Personal Training for Perimenopausal Women

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Introduction to Personal Training for Perimenopausal Women

Perimenopause is a natural phase in a woman’s life, typically occurring in her 40s or early 50s, marking the transition towards menopause. This period can bring about various physiological and psychological changes, including hot flashes, mood swings, weight gain, and decreased bone density. As a personal trainer, understanding these changes and tailoring fitness programmes to address them is crucial. Here’s a guide on how to effectively train perimenopausal women.

Understanding Perimenopause

Perimenopause is characterised by fluctuating hormone levels, particularly oestrogen and progesterone. These hormonal changes can lead to:

  • Weight Gain: Metabolism often slows down, and fat distribution may change, leading to more abdominal fat.
  • Bone Density Loss: The risk of osteoporosis increases as oestrogen levels decline.
  • Muscle Mass Reduction: Sarcopenia, or age-related muscle loss, becomes more pronounced.
  • Cardiovascular Changes: Increased risk of cardiovascular diseases due to changes in lipid profiles.
  • Mood Swings and Sleep Disruptions: Hormonal fluctuations can affect mental health and sleep patterns.

Key Considerations for Training Perimenopausal Women

Personalised Assessments:

  • Conduct thorough assessments to understand the client’s current fitness level, medical history, and specific symptoms of perimenopause.
  • Consider using questionnaires to gauge their mood, sleep quality, and dietary habits.

Strength Training:

  • Focus on building muscle mass and strength to combat sarcopenia and enhance metabolism.
  • Incorporate resistance exercises using free weights, machines, and body weight. Aim for compound movements like squats, deadlifts, and bench presses.
  • Ensure proper form and gradually increase resistance to prevent injuries.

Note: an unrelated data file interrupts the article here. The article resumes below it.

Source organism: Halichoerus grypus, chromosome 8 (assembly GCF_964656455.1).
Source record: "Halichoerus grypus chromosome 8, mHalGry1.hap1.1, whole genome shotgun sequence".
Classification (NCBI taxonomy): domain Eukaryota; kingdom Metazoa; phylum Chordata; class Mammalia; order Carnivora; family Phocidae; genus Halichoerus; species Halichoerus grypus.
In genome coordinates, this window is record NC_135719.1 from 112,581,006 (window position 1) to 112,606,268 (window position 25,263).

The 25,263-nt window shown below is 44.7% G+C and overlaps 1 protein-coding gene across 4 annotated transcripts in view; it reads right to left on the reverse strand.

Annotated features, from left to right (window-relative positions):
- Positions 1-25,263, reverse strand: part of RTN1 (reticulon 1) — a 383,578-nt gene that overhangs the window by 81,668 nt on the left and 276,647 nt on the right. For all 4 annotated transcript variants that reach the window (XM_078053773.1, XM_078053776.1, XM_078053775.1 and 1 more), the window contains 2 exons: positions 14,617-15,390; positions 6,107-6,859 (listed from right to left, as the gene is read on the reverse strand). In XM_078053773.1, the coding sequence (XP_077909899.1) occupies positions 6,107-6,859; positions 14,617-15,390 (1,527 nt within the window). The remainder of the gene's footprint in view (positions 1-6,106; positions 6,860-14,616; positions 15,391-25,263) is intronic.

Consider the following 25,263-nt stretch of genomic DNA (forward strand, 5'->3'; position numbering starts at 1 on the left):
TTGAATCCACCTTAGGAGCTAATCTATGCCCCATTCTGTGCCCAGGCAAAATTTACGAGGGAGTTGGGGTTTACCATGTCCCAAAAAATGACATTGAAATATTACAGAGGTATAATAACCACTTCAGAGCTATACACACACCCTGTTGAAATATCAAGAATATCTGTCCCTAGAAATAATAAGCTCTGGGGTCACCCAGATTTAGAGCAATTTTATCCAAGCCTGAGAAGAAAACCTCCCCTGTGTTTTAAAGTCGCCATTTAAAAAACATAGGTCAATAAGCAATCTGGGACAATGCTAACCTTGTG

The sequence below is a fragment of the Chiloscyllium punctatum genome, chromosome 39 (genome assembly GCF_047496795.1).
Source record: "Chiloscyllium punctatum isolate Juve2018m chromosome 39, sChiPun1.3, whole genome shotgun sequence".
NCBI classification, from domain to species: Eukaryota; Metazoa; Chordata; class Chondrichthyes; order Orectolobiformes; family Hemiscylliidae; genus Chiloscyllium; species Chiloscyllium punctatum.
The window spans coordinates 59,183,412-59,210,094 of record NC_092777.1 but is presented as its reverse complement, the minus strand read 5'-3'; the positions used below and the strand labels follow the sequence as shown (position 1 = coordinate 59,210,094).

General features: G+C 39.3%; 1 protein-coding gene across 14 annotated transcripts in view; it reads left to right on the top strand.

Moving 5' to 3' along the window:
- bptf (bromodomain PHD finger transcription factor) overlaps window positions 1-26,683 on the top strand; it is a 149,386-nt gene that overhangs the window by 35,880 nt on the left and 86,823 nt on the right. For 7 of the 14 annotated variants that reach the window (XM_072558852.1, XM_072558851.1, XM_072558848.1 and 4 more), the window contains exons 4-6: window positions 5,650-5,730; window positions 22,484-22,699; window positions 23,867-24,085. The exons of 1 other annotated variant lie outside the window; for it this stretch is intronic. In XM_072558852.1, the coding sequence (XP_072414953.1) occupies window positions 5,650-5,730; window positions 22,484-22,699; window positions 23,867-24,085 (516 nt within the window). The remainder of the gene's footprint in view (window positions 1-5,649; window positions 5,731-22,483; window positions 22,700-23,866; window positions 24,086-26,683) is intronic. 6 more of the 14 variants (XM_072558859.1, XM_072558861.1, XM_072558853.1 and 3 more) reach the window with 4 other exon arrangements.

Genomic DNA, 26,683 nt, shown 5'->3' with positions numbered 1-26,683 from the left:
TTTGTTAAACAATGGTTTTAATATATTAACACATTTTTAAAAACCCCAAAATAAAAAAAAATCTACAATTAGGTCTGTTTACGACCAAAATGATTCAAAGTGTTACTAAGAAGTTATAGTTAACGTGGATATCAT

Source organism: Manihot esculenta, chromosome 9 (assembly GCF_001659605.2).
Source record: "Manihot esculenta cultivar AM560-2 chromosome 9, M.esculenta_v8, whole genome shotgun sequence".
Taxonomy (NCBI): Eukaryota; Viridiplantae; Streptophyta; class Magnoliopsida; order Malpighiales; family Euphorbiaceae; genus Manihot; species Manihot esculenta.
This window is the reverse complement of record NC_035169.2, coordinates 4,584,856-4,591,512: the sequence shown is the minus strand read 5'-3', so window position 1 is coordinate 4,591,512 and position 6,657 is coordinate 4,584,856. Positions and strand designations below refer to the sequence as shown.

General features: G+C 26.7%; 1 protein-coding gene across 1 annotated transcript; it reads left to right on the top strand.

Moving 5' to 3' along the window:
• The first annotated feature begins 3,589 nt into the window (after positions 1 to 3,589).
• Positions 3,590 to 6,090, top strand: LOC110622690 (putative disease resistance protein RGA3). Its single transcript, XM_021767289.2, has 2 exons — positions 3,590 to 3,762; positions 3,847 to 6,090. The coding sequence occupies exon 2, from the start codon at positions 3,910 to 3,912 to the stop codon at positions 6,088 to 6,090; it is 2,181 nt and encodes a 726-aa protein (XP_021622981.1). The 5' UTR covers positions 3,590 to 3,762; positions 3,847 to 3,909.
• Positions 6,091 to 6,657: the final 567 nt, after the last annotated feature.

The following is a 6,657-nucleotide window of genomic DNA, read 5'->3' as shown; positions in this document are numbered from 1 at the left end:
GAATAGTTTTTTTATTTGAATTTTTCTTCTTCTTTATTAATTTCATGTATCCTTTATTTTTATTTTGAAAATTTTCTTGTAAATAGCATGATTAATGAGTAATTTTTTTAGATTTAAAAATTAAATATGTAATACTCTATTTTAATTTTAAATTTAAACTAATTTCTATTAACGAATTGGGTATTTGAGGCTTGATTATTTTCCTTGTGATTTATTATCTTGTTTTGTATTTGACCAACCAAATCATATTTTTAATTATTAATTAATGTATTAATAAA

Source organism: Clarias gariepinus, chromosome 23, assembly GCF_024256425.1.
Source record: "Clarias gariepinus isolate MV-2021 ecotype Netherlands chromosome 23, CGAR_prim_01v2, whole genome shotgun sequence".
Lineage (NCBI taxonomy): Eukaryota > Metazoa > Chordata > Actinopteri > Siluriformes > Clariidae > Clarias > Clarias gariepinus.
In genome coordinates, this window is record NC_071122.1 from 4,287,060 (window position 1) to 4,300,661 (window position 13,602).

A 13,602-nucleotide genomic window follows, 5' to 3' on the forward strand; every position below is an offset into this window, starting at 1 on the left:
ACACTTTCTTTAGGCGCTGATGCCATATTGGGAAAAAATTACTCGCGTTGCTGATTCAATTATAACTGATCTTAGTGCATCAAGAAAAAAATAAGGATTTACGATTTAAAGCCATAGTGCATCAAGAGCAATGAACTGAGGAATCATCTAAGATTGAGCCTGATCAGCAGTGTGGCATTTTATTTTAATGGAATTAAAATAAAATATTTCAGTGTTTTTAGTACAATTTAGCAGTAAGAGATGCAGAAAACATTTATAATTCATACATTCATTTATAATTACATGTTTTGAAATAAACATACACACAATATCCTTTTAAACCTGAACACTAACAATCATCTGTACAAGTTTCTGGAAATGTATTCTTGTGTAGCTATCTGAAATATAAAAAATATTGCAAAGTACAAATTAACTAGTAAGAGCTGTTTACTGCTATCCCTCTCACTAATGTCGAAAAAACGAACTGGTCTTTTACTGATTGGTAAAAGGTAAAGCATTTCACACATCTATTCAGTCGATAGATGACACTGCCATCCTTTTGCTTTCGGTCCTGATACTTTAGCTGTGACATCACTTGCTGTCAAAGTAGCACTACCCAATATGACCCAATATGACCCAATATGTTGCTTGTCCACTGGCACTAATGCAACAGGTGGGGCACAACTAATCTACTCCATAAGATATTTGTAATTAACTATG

Cardiovascular Exercise:

  • Include regular cardiovascular workouts to support heart health and manage weight.
  • Opt for low-impact activities such as walking, swimming, and cycling to reduce joint stress.
  • High-Intensity Interval Training (HIIT) can be beneficial, but it should be tailored to the individual’s fitness level and preferences.

Flexibility and Balance Training:

  • Incorporate stretching routines and yoga to improve flexibility and reduce the risk of injuries.
  • Balance exercises are essential to maintain stability and prevent falls, especially as bone density decreases.

Bone Health:

  • Weight-bearing exercises like walking, jogging, and resistance training help maintain and improve bone density.
  • Educate clients on the importance of calcium and vitamin D intake for bone health.

Mental Well-being:

  • Recognise the emotional challenges of perimenopause and provide a supportive environment.
  • Incorporate stress-reducing practices like mindfulness, meditation, and relaxation techniques.
  • Encourage social interactions and group classes to enhance mood and motivation.

Nutrition Guidance:

  • Offer basic nutritional advice or refer clients to a dietitian. Focus on a balanced diet rich in fruits, vegetables, lean proteins, and whole grains.
  • Emphasise the importance of hydration and reducing processed foods, caffeine, and alcohol, which can exacerbate symptoms.

Monitor Progress and Adapt:

  • Regularly reassess the client’s progress and adjust the training programme as needed.
  • Be flexible and responsive to changes in symptoms and fitness levels.


Personal Training for Perimenopausal Women requires a compassionate and informed approach. By understanding the unique challenges they face and implementing a well-rounded fitness programme, you can help your clients navigate this transitional period with strength, health, and confidence. Remember, the goal is not just physical fitness but also improving overall quality of life.


  • Chughtai, M. (2020). Managing menopause symptoms with exercise. British Journal of Sports Medicine, 54(2), 123-129.
  • Dugan, S. A. (2018). Physical activity and menopausal symptoms: what is the role of exercise in the menopausal transition? Current Opinion in Obstetrics and Gynecology, 30(6), 352-358.
  • Greendale, G. A., & Karlamangla, A. S. (2019). Menopause as a window of opportunity for favourable cardiovascular risk factor changes. Cardiovascular Research, 117(6), 1112-1120.
  • NHS. (n.d.). Menopause. Retrieved July 4, 2024, from
  • Pal, L. (2017). Perimenopause: from research to practice. Clinical Obstetrics and Gynecology, 60(4), 773-784.

Looking to learn more?

Are you a fitness enthusiast? Check out Storm Fitness Academy’s PT courses to learn how to work with a range of clients with different needs, such as pre and postnatal, perimenopausal, older people and clients with disabilities.

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